The good news is that there is no mention of PCAST’s 2012 recommendation to the president to create a 1000 MHz “superhighway” of unlicensed federal spectrum accessed by sensing devices. This radical proposal would replace the conventional clearing-and-auction process with a spectrum commons framework reliant on unproven sensing technologies. Instead of consumers relying on carriers’ spectrum for mobile broadband, this plan would crudely imitate (in theory) wifi on steroids, where devices would search out access over a huge portion of valuable spectrum, avoiding federal users. Its omission in the recent memo likely means the unlicensed superhighway won’t be pursued.

Still, this doubling-down on other forms of dynamic spectrum sharing is unfortunate for several reasons. Continue reading →

Few dispute that mobile carriers are being squeezed by the relative scarcity of radio spectrum. This scarcity is a painful artifact of regulatory decisions made decades ago, when the regulators gave valuable spectrum away for free to government agencies and to commercial users via so-called “beauty contests.” As more Americans purchase tablets and smartphones (as of a year ago, smartphones comprise a majority of phone plans in the US), many fear that consumers will be hurt by higher prices, stringent data limits, and less wireless innovation.

In the face of this demand, freeing up more airwaves for mobile broadband became a bipartisan effort and many scholars and policymakers have turned their hungry eyes to the ample spectrum possessed by federal agencies, which hold around 1500 MHz of the most valuable bands. The scholarly consensus–confirmed by government audits–is that federal agencies use their spectrum poorly. Because many licensees use spectrum under the old rules (free spectrum) and use it inefficiently, President Obama directed the FCC and NTIA to find 500 MHz of spectrum for mobile broadband use by 2020. Continue reading →

I plan to write more about broadband competition and the impact of Google Fiber but in the meantime, there is a New York Times article on the subject that I’ll briefly address.

The author, Eduardo Porter, misdiagnoses why tiered pricing in broadband exists, giving readers the impression that only monopolies price discriminate:

That means that in most American neighborhoods, consumers are stuck with a broadband monopoly. And monopolies don’t strive to offer the best, cheapest service. Rather, they use speed as a tool to discriminate by price — coaxing consumers who are willing to pay for high-speed broadband into more costly and profitable tiers.

Continue reading →

The Information Economy Project at the George Mason University School of Law is hosting a conference tomorrow, Friday, April 19. The conference title is From Monopoly to Competition or Competition to Monopoly? U.S. Broadband Markets in 2013. There will be two morning panels featuring discussion of competition in the broadband marketplace and the social value of “ultra-fast” broadband speeds.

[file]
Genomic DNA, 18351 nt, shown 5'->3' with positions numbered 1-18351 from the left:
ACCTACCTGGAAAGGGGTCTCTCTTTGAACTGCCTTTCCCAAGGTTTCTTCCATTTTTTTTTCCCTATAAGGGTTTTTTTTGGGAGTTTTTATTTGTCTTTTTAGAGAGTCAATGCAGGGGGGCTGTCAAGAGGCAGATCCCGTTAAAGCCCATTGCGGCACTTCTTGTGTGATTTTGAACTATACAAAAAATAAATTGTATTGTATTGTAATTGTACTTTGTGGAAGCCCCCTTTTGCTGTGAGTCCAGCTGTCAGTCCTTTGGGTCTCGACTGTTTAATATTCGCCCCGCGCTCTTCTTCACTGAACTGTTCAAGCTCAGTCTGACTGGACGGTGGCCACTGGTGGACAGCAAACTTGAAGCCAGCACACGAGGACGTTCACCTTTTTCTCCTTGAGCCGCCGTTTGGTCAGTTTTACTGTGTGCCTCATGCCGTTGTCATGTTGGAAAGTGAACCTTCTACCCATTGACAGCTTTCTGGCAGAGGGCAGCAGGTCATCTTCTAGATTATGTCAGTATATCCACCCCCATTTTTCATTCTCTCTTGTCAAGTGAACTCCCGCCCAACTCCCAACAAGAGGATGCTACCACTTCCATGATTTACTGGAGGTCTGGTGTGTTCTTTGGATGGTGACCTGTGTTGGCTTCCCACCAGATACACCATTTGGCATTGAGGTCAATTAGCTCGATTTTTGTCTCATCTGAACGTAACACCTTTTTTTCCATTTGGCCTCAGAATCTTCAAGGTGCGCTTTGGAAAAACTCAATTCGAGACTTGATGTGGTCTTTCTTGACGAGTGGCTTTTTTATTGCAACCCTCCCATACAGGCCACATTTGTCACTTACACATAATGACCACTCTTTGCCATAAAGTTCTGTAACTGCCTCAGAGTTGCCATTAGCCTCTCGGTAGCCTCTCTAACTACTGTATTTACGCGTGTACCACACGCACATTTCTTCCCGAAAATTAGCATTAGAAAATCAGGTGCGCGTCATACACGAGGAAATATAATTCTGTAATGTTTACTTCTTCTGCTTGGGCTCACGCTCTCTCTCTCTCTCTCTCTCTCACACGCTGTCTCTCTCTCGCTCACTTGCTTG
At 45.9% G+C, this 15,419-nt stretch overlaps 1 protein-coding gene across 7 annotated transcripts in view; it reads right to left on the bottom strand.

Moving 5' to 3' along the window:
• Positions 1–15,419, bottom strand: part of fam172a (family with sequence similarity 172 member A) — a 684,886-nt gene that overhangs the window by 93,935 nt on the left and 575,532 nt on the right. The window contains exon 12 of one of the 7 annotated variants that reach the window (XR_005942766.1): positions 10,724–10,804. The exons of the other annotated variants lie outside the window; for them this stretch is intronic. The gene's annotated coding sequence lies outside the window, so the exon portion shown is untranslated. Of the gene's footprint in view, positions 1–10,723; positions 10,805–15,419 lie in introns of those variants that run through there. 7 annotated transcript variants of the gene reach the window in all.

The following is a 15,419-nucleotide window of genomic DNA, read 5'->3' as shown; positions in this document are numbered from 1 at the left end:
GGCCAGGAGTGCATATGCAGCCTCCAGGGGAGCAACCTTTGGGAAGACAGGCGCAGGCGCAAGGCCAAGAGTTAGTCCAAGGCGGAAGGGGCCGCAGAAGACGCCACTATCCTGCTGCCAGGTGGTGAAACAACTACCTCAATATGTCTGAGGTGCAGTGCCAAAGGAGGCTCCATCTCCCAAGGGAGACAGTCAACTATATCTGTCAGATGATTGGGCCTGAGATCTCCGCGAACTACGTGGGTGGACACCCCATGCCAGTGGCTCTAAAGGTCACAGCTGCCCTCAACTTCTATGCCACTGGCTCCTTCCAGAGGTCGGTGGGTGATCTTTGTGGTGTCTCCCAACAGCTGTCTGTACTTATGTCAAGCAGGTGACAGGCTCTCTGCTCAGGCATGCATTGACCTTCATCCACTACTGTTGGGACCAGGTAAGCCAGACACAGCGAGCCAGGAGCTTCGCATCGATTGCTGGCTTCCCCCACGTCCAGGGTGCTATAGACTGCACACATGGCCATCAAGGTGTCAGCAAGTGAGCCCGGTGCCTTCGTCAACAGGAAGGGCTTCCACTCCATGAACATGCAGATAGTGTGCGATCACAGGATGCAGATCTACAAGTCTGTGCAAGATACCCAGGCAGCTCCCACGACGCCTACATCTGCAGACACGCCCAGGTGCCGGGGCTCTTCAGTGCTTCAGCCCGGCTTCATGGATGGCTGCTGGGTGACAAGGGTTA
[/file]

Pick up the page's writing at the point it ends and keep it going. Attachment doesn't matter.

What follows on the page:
We have a great lineup, including keynote addresses from Commissioner Joshua Wright, Federal Trade Commission and from Dr. Robert Crandall, Brookings Institution.

The panelists include:

Eli Noam, Columbia Business School

Marius Schwartz, Georgetown University, former FCC Chief Economist

Babette Boliek, Pepperdine University School of Law

Robert Kenny, Communications Chambers (U.K.)

Scott Wallsten, Technology Policy Institute

The panels will be moderated by Kenneth Heyer, Federal Trade Commission and Gus Hurwitz, University of Pennsylvania, respectively. A continental breakfast will be served at 8:00 am and a buffet lunch is provided. We expect to adjourn at 1:30 pm. You can find an agenda here and can RSVP here. Space is limited and we expect a full house, so those interested are encouraged to register as soon as possible.

There is renewed interest in unlicensed spectrum as the FCC approaches the TV white space issue (again). Tim B. Lee reports on some of the unlicensed supporters,

Activists at the South by Southwest Interactive festival in Austin, TX, built a free wireless network to help publicize the power of unlicensed “white spaces” technology. The project is part of a broader campaign to persuade the FCC not to auction off this spectrum for the exclusive use of wireless carriers.

Unlicensed spectrum for high-powered devices has been called Super Wifi (“wifi” in this context is used loosely; Super Wifi is a PR term and has nothing to do with the wifi technical standard). Frankly, there are many reasons to be cautious about assigning more unlicensed spectrum, especially given the confusing information out there about the technology. (For instance, despite a popular rumor, Super Wifi would not provide free Internet access to everyone with a device, as Matt Yglesias and Jon Brodkin point out.) Continue reading →

Matt Yglesias today responded with a post of his own to a NYT article about sports channels and cable pricing by Brian Stelter that Yglesias believed had “bad analysis.” I’m here to defend Stelter a little bit because I think Yglesias was too harsh and that Yglesias erred in his own post about the nature of cable bundling. Yglesias’ posts on cable bundling are good, and especially valuable because his Slate and ThinkProgress audiences are not the most receptive to economic justifications for perceived unfair corporate pricing schemes. In part due to him I suspect, you rarely hear econ and business bloggers calling for a la carte pricing of cable channels.

And Yglesias is certainly right that you can’t really complain about the price of your cable package, which includes the few channels you watch plus the sports channels you don’t watch, because you obviously value the channels more than the price you pay per month, even if the sports are a “waste.” He falters when he says

So since those channels are worth $60 to you, even if unbundling happens your cable provider is going to find a way to charge you approximately $60 for them. Because at the end of the day, you’re paying your cable provider for access to the channels you do watch—not for access to the channels you don’t watch. The channels you don’t watch are just there. If the channels you do watch are worth $60 to you, then $60 is what you’ll pay for them.

Continue reading →